Few in Knox City know first hand how bad a day March 13, 1953 would become though most have heard the stories.
Glen Large was 11 years old and riding his bike when the F4 tornado tore through Knox City around 2 p.m. on Friday the 13th, 1953.
He says he remembers looking up at a wicked looking sky then coming across some weird things in the road as he pedaled home.
"I was running over trees and everything else and high line wires. I got down there and seen all that stuff torn up and it scared me then. I didn't know what it was,"
Back in 1953, the warning system was not as sophisticated as todays and the tornado took many in this town by surprise.
While downtown remained untouched, that wasn't the case in other parts of Knox City because the storm started here on the southeast side of town and roared through leaving death and destruction in its wake.
The tornado caused $600,000 in damage in Knox City, injured 25 people and killed 17.
Bud Reynolds says he rode out the storm under his bed and remembers seeing the tragic outcome after it passed.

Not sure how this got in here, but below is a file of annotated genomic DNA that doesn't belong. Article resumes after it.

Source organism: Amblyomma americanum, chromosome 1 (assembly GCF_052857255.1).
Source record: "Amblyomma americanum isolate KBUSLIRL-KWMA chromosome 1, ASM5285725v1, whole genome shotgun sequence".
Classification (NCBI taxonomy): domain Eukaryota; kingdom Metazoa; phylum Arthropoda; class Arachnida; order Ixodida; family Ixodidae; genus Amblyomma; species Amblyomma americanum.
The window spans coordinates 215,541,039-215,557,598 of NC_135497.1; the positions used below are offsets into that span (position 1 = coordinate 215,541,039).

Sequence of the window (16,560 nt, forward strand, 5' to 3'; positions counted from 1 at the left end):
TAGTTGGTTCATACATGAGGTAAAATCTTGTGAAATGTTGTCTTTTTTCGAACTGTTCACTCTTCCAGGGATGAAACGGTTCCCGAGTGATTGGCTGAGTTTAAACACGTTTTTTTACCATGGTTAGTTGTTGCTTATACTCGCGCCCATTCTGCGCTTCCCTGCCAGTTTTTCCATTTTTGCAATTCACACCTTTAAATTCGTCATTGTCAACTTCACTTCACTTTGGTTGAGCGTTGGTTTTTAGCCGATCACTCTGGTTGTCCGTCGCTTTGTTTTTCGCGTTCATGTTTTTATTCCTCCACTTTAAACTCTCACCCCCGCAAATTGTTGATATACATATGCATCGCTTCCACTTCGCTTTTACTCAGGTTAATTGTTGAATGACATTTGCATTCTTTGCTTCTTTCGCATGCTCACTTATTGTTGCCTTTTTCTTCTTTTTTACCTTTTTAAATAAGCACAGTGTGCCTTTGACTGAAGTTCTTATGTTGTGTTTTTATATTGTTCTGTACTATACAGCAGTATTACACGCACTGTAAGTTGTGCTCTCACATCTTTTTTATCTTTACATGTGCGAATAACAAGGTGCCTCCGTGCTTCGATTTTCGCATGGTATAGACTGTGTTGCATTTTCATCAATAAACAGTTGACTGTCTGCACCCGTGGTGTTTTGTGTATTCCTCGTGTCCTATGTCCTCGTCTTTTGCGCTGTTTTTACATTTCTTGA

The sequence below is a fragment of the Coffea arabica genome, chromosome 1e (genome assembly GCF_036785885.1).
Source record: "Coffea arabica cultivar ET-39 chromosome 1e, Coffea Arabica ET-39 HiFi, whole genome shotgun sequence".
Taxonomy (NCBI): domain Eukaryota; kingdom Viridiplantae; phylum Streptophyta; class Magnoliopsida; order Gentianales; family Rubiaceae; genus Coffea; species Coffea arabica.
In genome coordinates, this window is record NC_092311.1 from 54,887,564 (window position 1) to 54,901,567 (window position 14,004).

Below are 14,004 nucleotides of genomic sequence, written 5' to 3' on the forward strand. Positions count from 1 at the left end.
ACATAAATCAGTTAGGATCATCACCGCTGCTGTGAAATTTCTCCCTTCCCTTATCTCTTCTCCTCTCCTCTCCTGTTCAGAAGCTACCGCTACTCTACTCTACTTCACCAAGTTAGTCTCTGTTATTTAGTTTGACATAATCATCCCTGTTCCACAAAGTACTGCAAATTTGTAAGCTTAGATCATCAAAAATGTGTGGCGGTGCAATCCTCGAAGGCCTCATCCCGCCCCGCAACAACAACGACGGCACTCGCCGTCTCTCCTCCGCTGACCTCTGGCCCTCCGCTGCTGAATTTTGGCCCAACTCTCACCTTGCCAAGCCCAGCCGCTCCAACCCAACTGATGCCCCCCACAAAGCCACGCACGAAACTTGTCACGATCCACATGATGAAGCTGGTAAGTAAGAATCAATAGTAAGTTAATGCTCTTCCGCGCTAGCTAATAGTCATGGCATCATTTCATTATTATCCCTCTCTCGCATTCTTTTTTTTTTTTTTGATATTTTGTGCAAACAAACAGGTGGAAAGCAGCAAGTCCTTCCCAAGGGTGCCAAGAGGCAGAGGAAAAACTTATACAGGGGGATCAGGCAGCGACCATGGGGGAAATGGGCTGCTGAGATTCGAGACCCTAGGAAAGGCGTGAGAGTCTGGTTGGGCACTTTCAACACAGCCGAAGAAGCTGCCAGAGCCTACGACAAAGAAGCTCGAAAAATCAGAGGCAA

"Across the street from where I lived... the people who lived in the houses behind our house they were hanging in the trees," Reynolds recounts.
And much of the devastation was documented by this man who took out his camera and snapped dozens of pictures that circulated around the world.
"They went AP, Associated Press and they went all over the world. In fact,... at one time, I had a copy of Stars & Stripes that came from Japan. It was a military paper and they had used the picture... the one... the rear of the hospital where the pedal car was pushed up against the utility pole," explains Bill Baker, who survived the tornado.
So while these pictures are vivid reminders of what happened on March 13th, 1953, survivors say they will never compare to the images that are forever burned in their brains.
Following the tornado 130 bulldozers and 600 volunteers headed to Knox City to help survivors clean up.
And while time heal wounds survivors tell me it has not lessened the fear they experience when there's severe weather in town.